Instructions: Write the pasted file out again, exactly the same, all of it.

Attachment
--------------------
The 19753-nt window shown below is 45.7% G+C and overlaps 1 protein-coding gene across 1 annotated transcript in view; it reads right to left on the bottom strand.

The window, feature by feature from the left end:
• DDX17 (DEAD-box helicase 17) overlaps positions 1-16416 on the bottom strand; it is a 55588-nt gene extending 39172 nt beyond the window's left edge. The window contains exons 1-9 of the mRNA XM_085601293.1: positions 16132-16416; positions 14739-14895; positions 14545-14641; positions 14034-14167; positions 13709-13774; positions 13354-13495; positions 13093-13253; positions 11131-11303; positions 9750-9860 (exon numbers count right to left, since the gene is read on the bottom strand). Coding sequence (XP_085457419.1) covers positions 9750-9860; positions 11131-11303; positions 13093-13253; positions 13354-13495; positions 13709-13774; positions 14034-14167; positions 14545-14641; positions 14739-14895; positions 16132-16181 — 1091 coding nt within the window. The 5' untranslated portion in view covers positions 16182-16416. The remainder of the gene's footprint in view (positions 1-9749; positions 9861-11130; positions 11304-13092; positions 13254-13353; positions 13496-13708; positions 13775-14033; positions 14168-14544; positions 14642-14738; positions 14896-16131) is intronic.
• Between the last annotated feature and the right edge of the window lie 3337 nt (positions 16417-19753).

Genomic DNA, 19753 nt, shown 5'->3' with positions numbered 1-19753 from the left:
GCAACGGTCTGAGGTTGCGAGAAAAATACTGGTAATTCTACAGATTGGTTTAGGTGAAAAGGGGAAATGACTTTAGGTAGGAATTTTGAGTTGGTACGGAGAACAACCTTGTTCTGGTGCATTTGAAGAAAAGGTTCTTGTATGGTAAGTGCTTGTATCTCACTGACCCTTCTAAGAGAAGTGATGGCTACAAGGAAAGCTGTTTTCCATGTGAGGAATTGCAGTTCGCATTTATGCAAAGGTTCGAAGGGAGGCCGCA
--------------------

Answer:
The 19753-nt window shown below is 45.7% G+C and overlaps 1 protein-coding gene across 1 annotated transcript in view; it reads right to left on the bottom strand.

The window, feature by feature from the left end:
• DDX17 (DEAD-box helicase 17) overlaps positions 1-16416 on the bottom strand; it is a 55588-nt gene extending 39172 nt beyond the window's left edge. The window contains exons 1-9 of the mRNA XM_085601293.1: positions 16132-16416; positions 14739-14895; positions 14545-14641; positions 14034-14167; positions 13709-13774; positions 13354-13495; positions 13093-13253; positions 11131-11303; positions 9750-9860 (exon numbers count right to left, since the gene is read on the bottom strand). Coding sequence (XP_085457419.1) covers positions 9750-9860; positions 11131-11303; positions 13093-13253; positions 13354-13495; positions 13709-13774; positions 14034-14167; positions 14545-14641; positions 14739-14895; positions 16132-16181 — 1091 coding nt within the window. The 5' untranslated portion in view covers positions 16182-16416. The remainder of the gene's footprint in view (positions 1-9749; positions 9861-11130; positions 11304-13092; positions 13254-13353; positions 13496-13708; positions 13775-14033; positions 14168-14544; positions 14642-14738; positions 14896-16131) is intronic.
• Between the last annotated feature and the right edge of the window lie 3337 nt (positions 16417-19753).

Genomic DNA, 19753 nt, shown 5'->3' with positions numbered 1-19753 from the left:
GCAACGGTCTGAGGTTGCGAGAAAAATACTGGTAATTCTACAGATTGGTTTAGGTGAAAAGGGGAAATGACTTTAGGTAGGAATTTTGAGTTGGTACGGAGAACAACCTTGTTCTGGTGCATTTGAAGAAAAGGTTCTTGTATGGTAAGTGCTTGTATCTCACTGACCCTTCTAAGAGAAGTGATGGCTACAAGGAAAGCTGTTTTCCATGTGAGGAATTGCAGTTCGCATTTATGCAAAGGTTCGAAGGGAGGCCGCA